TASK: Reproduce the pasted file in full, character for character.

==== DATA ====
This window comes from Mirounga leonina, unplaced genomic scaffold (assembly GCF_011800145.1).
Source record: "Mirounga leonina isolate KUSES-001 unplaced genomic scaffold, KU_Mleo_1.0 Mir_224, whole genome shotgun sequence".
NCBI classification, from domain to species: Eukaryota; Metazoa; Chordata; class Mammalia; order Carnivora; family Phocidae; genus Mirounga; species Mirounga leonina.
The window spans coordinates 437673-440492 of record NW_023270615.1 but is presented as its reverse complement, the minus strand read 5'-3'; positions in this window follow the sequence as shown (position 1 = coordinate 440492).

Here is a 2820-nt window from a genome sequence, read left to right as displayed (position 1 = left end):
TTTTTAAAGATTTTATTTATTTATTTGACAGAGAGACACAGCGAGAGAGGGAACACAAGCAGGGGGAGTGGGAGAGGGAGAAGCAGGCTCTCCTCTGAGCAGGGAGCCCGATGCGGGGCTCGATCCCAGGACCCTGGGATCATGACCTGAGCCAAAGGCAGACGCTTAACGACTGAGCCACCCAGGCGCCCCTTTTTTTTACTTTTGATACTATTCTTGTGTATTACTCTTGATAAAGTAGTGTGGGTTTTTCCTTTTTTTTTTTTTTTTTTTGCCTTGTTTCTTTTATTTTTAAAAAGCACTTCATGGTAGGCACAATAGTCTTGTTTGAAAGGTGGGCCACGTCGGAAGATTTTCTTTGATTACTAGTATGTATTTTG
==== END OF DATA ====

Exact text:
This window comes from Mirounga leonina, unplaced genomic scaffold (assembly GCF_011800145.1).
Source record: "Mirounga leonina isolate KUSES-001 unplaced genomic scaffold, KU_Mleo_1.0 Mir_224, whole genome shotgun sequence".
NCBI classification, from domain to species: Eukaryota; Metazoa; Chordata; class Mammalia; order Carnivora; family Phocidae; genus Mirounga; species Mirounga leonina.
The window spans coordinates 437673-440492 of record NW_023270615.1 but is presented as its reverse complement, the minus strand read 5'-3'; positions in this window follow the sequence as shown (position 1 = coordinate 440492).

Here is a 2820-nt window from a genome sequence, read left to right as displayed (position 1 = left end):
TTTTTAAAGATTTTATTTATTTATTTGACAGAGAGACACAGCGAGAGAGGGAACACAAGCAGGGGGAGTGGGAGAGGGAGAAGCAGGCTCTCCTCTGAGCAGGGAGCCCGATGCGGGGCTCGATCCCAGGACCCTGGGATCATGACCTGAGCCAAAGGCAGACGCTTAACGACTGAGCCACCCAGGCGCCCCTTTTTTTTACTTTTGATACTATTCTTGTGTATTACTCTTGATAAAGTAGTGTGGGTTTTTCCTTTTTTTTTTTTTTTTTTTGCCTTGTTTCTTTTATTTTTAAAAAGCACTTCATGGTAGGCACAATAGTCTTGTTTGAAAGGTGGGCCACGTCGGAAGATTTTCTTTGATTACTAGTATGTATTTTG